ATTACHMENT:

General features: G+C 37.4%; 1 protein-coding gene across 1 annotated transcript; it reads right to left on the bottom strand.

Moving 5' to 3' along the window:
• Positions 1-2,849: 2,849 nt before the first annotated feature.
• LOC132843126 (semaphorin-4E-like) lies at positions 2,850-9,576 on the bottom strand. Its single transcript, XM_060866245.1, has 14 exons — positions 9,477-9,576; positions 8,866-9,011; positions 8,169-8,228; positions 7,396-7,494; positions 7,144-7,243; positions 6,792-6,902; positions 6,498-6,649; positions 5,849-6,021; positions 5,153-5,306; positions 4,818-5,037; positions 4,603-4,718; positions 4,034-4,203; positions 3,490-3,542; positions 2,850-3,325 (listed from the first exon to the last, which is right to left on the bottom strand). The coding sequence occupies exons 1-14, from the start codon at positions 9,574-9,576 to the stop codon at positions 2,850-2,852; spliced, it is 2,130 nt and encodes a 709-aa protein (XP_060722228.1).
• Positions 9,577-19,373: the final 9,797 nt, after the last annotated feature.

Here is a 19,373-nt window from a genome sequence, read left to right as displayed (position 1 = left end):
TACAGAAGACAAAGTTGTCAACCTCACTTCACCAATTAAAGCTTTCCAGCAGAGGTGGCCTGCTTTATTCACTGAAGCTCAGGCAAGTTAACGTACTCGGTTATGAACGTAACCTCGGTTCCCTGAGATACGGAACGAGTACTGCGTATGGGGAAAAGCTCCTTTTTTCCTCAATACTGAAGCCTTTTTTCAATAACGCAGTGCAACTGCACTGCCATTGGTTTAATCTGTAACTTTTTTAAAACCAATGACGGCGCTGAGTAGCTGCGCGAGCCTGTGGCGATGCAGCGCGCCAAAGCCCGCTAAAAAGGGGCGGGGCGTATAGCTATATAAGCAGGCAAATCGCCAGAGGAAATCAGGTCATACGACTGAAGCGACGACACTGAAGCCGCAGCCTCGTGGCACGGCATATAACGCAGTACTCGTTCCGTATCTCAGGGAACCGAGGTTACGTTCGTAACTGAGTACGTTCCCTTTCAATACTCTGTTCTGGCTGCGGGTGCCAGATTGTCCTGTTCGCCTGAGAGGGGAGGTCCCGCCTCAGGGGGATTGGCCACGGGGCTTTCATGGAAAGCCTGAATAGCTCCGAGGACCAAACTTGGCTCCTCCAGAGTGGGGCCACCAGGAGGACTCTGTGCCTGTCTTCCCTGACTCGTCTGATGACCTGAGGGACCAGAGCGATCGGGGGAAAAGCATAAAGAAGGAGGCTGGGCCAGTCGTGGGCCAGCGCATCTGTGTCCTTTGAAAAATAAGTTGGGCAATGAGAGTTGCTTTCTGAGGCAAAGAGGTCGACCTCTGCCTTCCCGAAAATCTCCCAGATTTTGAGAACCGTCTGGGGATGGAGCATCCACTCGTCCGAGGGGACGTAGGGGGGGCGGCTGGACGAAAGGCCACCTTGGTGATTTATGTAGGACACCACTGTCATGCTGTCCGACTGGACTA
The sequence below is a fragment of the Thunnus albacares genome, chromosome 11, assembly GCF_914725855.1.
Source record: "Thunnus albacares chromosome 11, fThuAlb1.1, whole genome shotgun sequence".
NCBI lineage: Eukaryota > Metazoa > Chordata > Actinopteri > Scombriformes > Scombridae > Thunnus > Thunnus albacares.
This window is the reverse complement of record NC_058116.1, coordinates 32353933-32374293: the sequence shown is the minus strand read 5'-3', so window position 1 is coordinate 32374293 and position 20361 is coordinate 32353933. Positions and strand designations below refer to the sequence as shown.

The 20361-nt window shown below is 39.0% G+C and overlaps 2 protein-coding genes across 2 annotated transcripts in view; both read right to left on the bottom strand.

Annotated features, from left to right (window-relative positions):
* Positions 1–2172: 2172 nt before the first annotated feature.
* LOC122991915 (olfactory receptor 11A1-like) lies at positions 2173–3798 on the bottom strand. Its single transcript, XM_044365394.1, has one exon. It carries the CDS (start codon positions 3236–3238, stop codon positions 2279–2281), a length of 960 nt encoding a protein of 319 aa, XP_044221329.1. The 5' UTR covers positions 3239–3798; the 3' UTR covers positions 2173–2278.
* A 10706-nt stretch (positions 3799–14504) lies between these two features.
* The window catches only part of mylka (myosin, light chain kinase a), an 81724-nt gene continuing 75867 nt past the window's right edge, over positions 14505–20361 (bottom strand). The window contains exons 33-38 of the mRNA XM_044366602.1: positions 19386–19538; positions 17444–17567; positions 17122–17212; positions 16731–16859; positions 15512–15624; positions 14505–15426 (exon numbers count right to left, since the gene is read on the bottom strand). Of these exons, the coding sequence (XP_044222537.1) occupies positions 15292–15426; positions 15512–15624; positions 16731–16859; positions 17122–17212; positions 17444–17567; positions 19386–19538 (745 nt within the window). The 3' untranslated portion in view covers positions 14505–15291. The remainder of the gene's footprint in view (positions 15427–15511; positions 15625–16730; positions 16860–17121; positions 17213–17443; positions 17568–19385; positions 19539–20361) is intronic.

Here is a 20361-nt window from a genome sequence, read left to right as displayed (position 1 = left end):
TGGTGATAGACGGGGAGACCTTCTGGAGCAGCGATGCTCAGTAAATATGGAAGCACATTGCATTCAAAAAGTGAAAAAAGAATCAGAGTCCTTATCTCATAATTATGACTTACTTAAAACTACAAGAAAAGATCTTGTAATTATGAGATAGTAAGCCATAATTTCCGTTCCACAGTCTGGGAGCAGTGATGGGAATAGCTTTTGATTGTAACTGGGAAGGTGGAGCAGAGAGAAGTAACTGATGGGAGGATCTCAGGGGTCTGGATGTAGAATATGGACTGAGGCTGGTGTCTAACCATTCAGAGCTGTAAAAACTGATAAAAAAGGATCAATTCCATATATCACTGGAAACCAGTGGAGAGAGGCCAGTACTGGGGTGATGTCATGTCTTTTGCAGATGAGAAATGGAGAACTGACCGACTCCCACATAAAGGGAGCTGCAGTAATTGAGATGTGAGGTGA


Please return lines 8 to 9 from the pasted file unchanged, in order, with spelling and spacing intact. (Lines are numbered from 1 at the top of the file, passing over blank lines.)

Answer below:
The sequence below is a fragment of the Thunnus albacares genome, chromosome 11, assembly GCF_914725855.1.
Source record: "Thunnus albacares chromosome 11, fThuAlb1.1, whole genome shotgun sequence".